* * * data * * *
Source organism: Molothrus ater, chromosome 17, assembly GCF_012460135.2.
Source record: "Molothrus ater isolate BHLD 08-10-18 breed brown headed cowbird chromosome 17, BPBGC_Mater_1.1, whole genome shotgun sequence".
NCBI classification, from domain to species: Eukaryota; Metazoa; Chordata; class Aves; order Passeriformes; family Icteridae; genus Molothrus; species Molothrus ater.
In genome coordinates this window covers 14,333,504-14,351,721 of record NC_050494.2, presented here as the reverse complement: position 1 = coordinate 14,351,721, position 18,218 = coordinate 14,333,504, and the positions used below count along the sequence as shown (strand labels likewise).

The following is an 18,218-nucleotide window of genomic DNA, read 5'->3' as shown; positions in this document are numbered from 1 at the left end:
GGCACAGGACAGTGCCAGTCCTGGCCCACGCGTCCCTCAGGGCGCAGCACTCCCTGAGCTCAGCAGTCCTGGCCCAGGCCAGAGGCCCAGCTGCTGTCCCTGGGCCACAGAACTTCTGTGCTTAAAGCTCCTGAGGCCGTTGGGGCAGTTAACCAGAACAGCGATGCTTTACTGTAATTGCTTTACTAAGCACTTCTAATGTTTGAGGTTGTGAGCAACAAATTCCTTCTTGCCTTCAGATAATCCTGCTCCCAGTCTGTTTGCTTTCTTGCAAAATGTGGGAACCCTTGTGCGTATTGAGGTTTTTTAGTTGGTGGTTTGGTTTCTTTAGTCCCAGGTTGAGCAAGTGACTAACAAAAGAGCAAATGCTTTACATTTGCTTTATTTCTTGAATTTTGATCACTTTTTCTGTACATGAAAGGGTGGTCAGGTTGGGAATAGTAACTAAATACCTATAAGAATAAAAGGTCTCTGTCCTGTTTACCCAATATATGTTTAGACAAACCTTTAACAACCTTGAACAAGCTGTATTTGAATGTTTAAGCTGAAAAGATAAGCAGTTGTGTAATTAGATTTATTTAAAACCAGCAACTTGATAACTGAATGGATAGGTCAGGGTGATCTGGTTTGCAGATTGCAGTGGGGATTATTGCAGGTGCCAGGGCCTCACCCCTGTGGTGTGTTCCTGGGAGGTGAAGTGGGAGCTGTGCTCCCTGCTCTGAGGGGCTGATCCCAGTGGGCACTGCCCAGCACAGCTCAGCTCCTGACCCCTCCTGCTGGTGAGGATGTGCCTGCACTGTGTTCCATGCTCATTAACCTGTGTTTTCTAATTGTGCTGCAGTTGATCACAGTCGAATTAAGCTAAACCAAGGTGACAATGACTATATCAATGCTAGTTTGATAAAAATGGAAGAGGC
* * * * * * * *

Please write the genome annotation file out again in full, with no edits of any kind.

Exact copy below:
Source organism: Molothrus ater, chromosome 17, assembly GCF_012460135.2.
Source record: "Molothrus ater isolate BHLD 08-10-18 breed brown headed cowbird chromosome 17, BPBGC_Mater_1.1, whole genome shotgun sequence".
NCBI classification, from domain to species: Eukaryota; Metazoa; Chordata; class Aves; order Passeriformes; family Icteridae; genus Molothrus; species Molothrus ater.
In genome coordinates this window covers 14,333,504-14,351,721 of record NC_050494.2, presented here as the reverse complement: position 1 = coordinate 14,351,721, position 18,218 = coordinate 14,333,504, and the positions used below count along the sequence as shown (strand labels likewise).

The following is an 18,218-nucleotide window of genomic DNA, read 5'->3' as shown; positions in this document are numbered from 1 at the left end:
GGCACAGGACAGTGCCAGTCCTGGCCCACGCGTCCCTCAGGGCGCAGCACTCCCTGAGCTCAGCAGTCCTGGCCCAGGCCAGAGGCCCAGCTGCTGTCCCTGGGCCACAGAACTTCTGTGCTTAAAGCTCCTGAGGCCGTTGGGGCAGTTAACCAGAACAGCGATGCTTTACTGTAATTGCTTTACTAAGCACTTCTAATGTTTGAGGTTGTGAGCAACAAATTCCTTCTTGCCTTCAGATAATCCTGCTCCCAGTCTGTTTGCTTTCTTGCAAAATGTGGGAACCCTTGTGCGTATTGAGGTTTTTTAGTTGGTGGTTTGGTTTCTTTAGTCCCAGGTTGAGCAAGTGACTAACAAAAGAGCAAATGCTTTACATTTGCTTTATTTCTTGAATTTTGATCACTTTTTCTGTACATGAAAGGGTGGTCAGGTTGGGAATAGTAACTAAATACCTATAAGAATAAAAGGTCTCTGTCCTGTTTACCCAATATATGTTTAGACAAACCTTTAACAACCTTGAACAAGCTGTATTTGAATGTTTAAGCTGAAAAGATAAGCAGTTGTGTAATTAGATTTATTTAAAACCAGCAACTTGATAACTGAATGGATAGGTCAGGGTGATCTGGTTTGCAGATTGCAGTGGGGATTATTGCAGGTGCCAGGGCCTCACCCCTGTGGTGTGTTCCTGGGAGGTGAAGTGGGAGCTGTGCTCCCTGCTCTGAGGGGCTGATCCCAGTGGGCACTGCCCAGCACAGCTCAGCTCCTGACCCCTCCTGCTGGTGAGGATGTGCCTGCACTGTGTTCCATGCTCATTAACCTGTGTTTTCTAATTGTGCTGCAGTTGATCACAGTCGAATTAAGCTAAACCAAGGTGACAATGACTATATCAATGCTAGTTTGATAAAAATGGAAGAGGC